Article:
Does your child, like many others, throw a fit when it’s time for the daily bath, setting up a classic struggle between well-meaning parent and confused child? Well, you may be able to get away with dropping the tedious bath time ritual once in a while with no repercussions. Though we’ve been made to believe that a daily bath is necessary for our little ones, the American Academy of Pediatrics (AAP) suggests that skipping the shower now and then to keep the peace is no big deal. It recommends that babies under one year should have a bath up to three times a week. Any more and you’re at risk of drying out their delicate skin. In addition, the American Academy of Dermatology (AAD) says that most children from 6 to 11 years should bathe only once or twice a week, if they aren’t dirty. However, after puberty a shower a day is a necessity.
Of course, when you are a hot or dusty environment like many places in India, these recommendations may need to be adjusted. The point to keep in mind is that a strict daily bath time schedule is not necessary.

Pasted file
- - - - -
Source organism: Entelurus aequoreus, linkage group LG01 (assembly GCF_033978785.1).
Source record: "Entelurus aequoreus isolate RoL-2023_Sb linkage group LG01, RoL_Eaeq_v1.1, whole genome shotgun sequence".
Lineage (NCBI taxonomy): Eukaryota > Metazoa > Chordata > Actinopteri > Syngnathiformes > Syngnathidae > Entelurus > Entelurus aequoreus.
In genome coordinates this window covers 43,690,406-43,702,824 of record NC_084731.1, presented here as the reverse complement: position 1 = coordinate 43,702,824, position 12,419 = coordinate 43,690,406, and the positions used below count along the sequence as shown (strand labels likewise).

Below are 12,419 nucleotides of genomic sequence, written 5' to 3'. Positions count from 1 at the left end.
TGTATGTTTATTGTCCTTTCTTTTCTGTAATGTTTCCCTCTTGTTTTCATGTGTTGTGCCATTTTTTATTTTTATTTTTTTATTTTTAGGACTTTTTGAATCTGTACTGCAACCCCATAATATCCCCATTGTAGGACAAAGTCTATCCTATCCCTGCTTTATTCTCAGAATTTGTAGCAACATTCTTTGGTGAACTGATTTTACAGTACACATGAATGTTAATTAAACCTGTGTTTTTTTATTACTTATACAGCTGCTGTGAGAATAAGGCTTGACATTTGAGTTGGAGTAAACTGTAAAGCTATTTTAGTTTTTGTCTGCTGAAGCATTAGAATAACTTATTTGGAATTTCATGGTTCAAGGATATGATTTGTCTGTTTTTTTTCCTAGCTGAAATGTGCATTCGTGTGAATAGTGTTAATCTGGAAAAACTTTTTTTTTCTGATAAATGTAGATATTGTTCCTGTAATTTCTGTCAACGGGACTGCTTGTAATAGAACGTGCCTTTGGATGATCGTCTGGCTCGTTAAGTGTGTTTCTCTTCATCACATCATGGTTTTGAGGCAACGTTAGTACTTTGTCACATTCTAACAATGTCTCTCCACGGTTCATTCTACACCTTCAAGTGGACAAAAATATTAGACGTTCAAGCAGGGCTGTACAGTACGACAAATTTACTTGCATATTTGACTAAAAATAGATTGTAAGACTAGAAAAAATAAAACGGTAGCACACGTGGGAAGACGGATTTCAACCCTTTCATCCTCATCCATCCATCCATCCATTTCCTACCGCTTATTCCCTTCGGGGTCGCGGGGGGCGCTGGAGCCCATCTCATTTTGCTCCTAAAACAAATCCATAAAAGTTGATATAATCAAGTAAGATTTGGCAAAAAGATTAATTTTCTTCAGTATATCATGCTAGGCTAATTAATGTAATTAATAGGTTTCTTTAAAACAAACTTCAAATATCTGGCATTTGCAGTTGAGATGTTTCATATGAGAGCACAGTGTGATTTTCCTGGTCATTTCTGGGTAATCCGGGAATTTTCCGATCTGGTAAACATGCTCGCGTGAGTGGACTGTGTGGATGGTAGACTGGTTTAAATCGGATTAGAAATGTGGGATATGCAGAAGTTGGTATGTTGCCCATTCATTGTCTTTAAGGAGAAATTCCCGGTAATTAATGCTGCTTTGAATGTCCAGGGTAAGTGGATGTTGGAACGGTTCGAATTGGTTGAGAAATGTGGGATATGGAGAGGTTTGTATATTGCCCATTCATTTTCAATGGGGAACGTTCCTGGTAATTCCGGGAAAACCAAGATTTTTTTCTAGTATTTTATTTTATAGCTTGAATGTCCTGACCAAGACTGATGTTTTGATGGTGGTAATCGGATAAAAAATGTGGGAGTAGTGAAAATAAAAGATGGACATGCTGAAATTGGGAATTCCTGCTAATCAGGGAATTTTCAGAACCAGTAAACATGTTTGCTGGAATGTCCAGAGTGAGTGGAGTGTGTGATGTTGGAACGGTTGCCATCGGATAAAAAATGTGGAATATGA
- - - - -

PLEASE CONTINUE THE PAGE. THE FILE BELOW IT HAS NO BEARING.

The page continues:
When you do manage get child into the bath, at any age, remember to try to make it fun for the child. Let them bring some toys if they want to. Also, while water alone is unlikely to harm your child, here are a few precautions to keep in mind for a child of any age:
- Infants have delicate skin and must be bathed gently and less often than older babies of over one year.
- Excessive use of soap can damage your baby’s skin. Even though kids like lathering up, make sure that soap is used only when necessary and let your baby play in plain warm water instead of soapy water.
- Using lotion or moisturizer liberally on your child can reduce chances of skin irritation. Make sure you use a reputed brand. The best time to do this is right after a bath. Including your child in the process by letting them help apply the product can reduce their aversion toward it.
- Always keep a close eye on your child during their bath. You child should not be allowed to be alone and having a bath until he or she is past seven-years-old. This is because accidental drowning can occur in even a small amount of water. Also, it limits the risk of being burned by hot water if the wrong tap is accidentally opened by the child.